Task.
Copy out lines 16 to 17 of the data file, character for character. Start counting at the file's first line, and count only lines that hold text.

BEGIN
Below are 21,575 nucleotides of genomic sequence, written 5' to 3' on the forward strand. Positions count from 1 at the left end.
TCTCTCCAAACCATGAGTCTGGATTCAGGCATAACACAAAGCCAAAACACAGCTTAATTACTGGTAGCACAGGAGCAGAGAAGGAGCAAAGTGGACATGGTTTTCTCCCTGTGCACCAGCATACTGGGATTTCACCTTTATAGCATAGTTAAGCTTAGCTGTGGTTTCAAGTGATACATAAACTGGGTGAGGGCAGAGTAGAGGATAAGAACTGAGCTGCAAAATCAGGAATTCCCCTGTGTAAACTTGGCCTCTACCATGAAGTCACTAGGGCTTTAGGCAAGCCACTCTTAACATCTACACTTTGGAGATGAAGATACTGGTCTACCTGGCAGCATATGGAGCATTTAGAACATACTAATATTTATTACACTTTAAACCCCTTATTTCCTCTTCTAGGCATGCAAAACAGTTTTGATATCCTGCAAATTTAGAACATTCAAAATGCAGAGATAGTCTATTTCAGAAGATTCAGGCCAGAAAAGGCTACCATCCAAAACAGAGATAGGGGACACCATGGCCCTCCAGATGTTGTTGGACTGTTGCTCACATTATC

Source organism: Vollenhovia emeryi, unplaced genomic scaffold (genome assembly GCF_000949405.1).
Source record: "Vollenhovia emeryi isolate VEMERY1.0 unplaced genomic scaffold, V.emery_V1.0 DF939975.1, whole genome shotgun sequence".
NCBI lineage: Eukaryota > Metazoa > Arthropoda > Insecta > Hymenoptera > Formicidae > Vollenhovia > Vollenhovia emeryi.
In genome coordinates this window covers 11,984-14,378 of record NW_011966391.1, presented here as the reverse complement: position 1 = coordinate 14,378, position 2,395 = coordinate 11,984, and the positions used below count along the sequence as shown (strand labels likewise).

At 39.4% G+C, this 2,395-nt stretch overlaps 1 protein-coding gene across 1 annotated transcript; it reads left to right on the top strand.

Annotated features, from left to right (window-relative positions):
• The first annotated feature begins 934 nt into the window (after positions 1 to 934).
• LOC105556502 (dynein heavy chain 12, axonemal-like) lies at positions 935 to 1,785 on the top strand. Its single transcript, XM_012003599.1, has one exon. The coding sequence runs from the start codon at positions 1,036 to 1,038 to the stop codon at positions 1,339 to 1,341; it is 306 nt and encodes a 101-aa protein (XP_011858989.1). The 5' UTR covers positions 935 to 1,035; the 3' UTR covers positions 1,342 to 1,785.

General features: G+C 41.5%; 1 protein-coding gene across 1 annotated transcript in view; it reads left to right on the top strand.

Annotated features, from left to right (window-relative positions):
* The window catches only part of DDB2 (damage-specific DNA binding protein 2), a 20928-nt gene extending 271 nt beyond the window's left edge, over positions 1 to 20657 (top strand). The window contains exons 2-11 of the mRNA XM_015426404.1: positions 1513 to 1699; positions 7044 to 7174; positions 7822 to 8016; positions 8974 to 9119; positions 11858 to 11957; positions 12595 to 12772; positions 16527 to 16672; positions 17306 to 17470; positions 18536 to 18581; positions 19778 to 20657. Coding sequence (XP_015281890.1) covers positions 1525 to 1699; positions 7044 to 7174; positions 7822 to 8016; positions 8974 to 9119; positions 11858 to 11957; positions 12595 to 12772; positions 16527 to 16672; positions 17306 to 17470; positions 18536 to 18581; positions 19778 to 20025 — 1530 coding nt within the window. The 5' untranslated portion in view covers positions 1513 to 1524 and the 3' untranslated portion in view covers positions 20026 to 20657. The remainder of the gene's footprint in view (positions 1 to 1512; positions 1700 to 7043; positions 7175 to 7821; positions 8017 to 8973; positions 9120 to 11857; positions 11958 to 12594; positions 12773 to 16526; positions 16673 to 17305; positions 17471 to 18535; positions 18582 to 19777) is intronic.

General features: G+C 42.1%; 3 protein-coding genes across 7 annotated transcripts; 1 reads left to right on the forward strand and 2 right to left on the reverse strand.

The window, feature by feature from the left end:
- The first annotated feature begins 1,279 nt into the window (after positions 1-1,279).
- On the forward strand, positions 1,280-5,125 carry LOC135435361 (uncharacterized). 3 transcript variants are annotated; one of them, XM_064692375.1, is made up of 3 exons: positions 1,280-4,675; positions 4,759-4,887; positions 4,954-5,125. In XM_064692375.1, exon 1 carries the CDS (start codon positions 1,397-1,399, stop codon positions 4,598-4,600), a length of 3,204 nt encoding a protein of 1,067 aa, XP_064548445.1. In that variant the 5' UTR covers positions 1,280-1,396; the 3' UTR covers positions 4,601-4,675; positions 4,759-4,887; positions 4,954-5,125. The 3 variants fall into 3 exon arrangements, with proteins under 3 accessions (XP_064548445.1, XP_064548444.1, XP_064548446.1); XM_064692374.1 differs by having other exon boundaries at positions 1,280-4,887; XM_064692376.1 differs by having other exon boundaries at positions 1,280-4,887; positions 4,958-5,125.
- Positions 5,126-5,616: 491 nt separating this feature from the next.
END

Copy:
- The first annotated feature begins 1,279 nt into the window (after positions 1-1,279).
- On the forward strand, positions 1,280-5,125 carry LOC135435361 (uncharacterized). 3 transcript variants are annotated; one of them, XM_064692375.1, is made up of 3 exons: positions 1,280-4,675; positions 4,759-4,887; positions 4,954-5,125. In XM_064692375.1, exon 1 carries the CDS (start codon positions 1,397-1,399, stop codon positions 4,598-4,600), a length of 3,204 nt encoding a protein of 1,067 aa, XP_064548445.1. In that variant the 5' UTR covers positions 1,280-1,396; the 3' UTR covers positions 4,601-4,675; positions 4,759-4,887; positions 4,954-5,125. The 3 variants fall into 3 exon arrangements, with proteins under 3 accessions (XP_064548445.1, XP_064548444.1, XP_064548446.1); XM_064692374.1 differs by having other exon boundaries at positions 1,280-4,887; XM_064692376.1 differs by having other exon boundaries at positions 1,280-4,887; positions 4,958-5,125.